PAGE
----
A Long Winter Means a Joyful Spring

Yesterday, I went to a garden talk at a local library, and last week we started working outside, cleaning up greenhouses, wood chipping, and pruning. It’s been a long winter in Vermont, but the signs of spring are starting to show, albeit slowly.


WWI Post Card.

It was about this time (March 18, 1919) that my great uncle Harry boarded the U.S. Battleship Kansas and steamed home after being in Europe for nine months. He’d had a long winter as well. On November 11, 1918, when Armistice began he was in Belgium where he stayed for a few more weeks. By December 1918, his regiment had made their way back to France, and in January, he was in Gesnes, France waiting for word to ship out.

All during late 1917 and up until November 1918, the US had been sending millions of soldiers to France. After Armistice they had to bring them back and quickly. But how could they bring back millions within a few months when it had taken almost a year to send them over? By spring 1918, the French were starting to get tired of the rowdy Americans as well, so it became even more critical to speed their debarkation. It was a huge logistical problem for the American Forces and took longer than everyone had hoped.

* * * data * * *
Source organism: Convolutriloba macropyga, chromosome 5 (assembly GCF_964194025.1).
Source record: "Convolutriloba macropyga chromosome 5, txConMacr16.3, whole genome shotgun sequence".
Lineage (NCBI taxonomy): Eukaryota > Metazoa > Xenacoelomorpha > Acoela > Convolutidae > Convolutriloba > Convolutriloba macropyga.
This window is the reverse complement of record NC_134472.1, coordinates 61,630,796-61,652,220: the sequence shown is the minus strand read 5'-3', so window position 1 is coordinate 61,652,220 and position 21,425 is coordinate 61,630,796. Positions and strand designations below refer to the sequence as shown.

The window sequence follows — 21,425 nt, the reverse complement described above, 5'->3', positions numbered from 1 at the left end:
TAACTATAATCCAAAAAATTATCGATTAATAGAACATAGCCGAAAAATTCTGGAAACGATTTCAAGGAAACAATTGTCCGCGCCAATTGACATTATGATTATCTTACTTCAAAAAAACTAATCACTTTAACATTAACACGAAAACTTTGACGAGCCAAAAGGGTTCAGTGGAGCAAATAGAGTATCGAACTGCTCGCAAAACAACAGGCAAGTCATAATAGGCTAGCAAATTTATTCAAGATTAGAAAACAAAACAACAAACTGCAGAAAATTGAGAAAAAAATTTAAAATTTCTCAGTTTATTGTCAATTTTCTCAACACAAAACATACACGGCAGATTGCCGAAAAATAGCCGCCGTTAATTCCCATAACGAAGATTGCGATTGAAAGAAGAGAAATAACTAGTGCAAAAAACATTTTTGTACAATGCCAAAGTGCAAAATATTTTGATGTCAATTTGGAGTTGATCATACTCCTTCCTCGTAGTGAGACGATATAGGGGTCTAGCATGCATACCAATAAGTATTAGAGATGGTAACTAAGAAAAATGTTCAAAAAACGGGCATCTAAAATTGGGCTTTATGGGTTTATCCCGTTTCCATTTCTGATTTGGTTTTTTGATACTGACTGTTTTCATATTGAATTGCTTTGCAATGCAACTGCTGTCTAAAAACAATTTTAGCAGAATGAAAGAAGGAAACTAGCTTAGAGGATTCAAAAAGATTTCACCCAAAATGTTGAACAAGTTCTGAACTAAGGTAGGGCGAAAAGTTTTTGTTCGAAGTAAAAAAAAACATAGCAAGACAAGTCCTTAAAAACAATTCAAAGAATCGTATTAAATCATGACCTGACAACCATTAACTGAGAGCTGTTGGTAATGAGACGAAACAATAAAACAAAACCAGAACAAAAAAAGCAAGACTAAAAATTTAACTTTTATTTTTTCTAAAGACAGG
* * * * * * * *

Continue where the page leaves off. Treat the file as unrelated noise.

Many of the regular soldiers, like Harry, thought that after Armistice they would go home quickly. But it was actually over 4 months that he had to wait, and many other units waited even longer. When January came, Harry realized he wasn’t going home any time soon, and he wasn’t happy about it. On January 26, he wrote the following in a letter to the Folks at Home (I’ve added some punctuation for ease of reading).

             “I am sure disgusted with the army. It seems as though a fellow is never to get home by the looks of things. I don’t believe we will get out of this country before spring. It would be all right if only they did not drill us six hours every day.”
             “Last Sunday we hiked 12 miles and back about 24 miles in all to get deloused and a bath. The dirty suckers had to do it on a Sunday so they could drill us on the week days. Well, don’t worry about me as I am all right. I will not go to the bad although it is enough to drive a fellow, and I am not the only one. The reason that I am ornery today is because I did not get much of a breakfast, bread and dishwater coffee. Some meal.”

One of the things the army did while waiting to send home the troops was to keep them busy. That meant hours of drilling and hiking and the regular military routine. Not surprisingly, the men didn’t like it. But it kept them out of trouble for the most part.


Harry with sisters, Esther (far left – my grandmother) and Jenny (right).

On April 1, 1919, Harry arrived in the U.S. and wrote the following note to his family. This was the last letter he sent that was saved by my grandmother and then by my mother.

          “Just landed on U.S. soil. Some tickled boy I am. Had a very plightful voyage. We left France March 18 on the battleship Kansas. I am enjoying the very best of health and hope to get home soon. I suppose we will go to Camp Lee from here. I have not written for some time because I have been on the homeward road for the last two months. I would not be surprised if I get home in a week or ten days… won’t that be a joyous time.”



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